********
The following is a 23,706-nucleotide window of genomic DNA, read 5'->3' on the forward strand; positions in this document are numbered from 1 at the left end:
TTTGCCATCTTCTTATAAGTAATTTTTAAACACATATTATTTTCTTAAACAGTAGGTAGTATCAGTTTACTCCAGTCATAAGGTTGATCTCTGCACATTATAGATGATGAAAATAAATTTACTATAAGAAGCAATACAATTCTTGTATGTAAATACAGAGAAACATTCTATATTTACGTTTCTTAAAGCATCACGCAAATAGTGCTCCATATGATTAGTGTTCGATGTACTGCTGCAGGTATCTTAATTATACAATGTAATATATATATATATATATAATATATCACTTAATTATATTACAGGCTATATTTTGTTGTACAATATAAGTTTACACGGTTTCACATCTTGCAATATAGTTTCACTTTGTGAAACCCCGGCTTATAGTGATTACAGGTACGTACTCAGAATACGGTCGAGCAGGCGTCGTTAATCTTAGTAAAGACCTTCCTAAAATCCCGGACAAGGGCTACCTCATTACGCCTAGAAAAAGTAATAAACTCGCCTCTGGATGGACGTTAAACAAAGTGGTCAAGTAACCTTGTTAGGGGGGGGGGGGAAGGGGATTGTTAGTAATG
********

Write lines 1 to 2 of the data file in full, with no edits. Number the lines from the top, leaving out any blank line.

The following is a 23,706-nucleotide window of genomic DNA, read 5'->3' on the forward strand; positions in this document are numbered from 1 at the left end:
TTTGCCATCTTCTTATAAGTAATTTTTAAACACATATTATTTTCTTAAACAGTAGGTAGTATCAGTTTACTCCAGTCATAAGGTTGATCTCTGCACATTATAGATGATGAAAATAAATTTACTATAAGAAGCAATACAATTCTTGTATGTAAATACAGAGAAACATTCTATATTTACGTTTCTTAAAGCATCACGCAAATAGTGCTCCATATGATTAGTGTTCGATGTACTGCTGCAGGTATCTTAATTATACAATGTAATATATATATATATATATAATATATCACTTAATTATATTACAGGCTATATTTTGTTGTACAATATAAGTTTACACGGTTTCACATCTTGCAATATAGTTTCACTTTGTGAAACCCCGGCTTATAGTGATTACAGGTACGTACTCAGAATACGGTCGAGCAGGCGTCGTTAATCTTAGTAAAGACCTTCCTAAAATCCCGGACAAGGGCTACCTCATTACGCCTAGAAAAAGTAATAAACTCGCCTCTGGATGGACGTTAAACAAAGTGGTCAAGTAACCTTGTTAGGGGGGGGGGGGAAGGGGATTGTTAGTAATG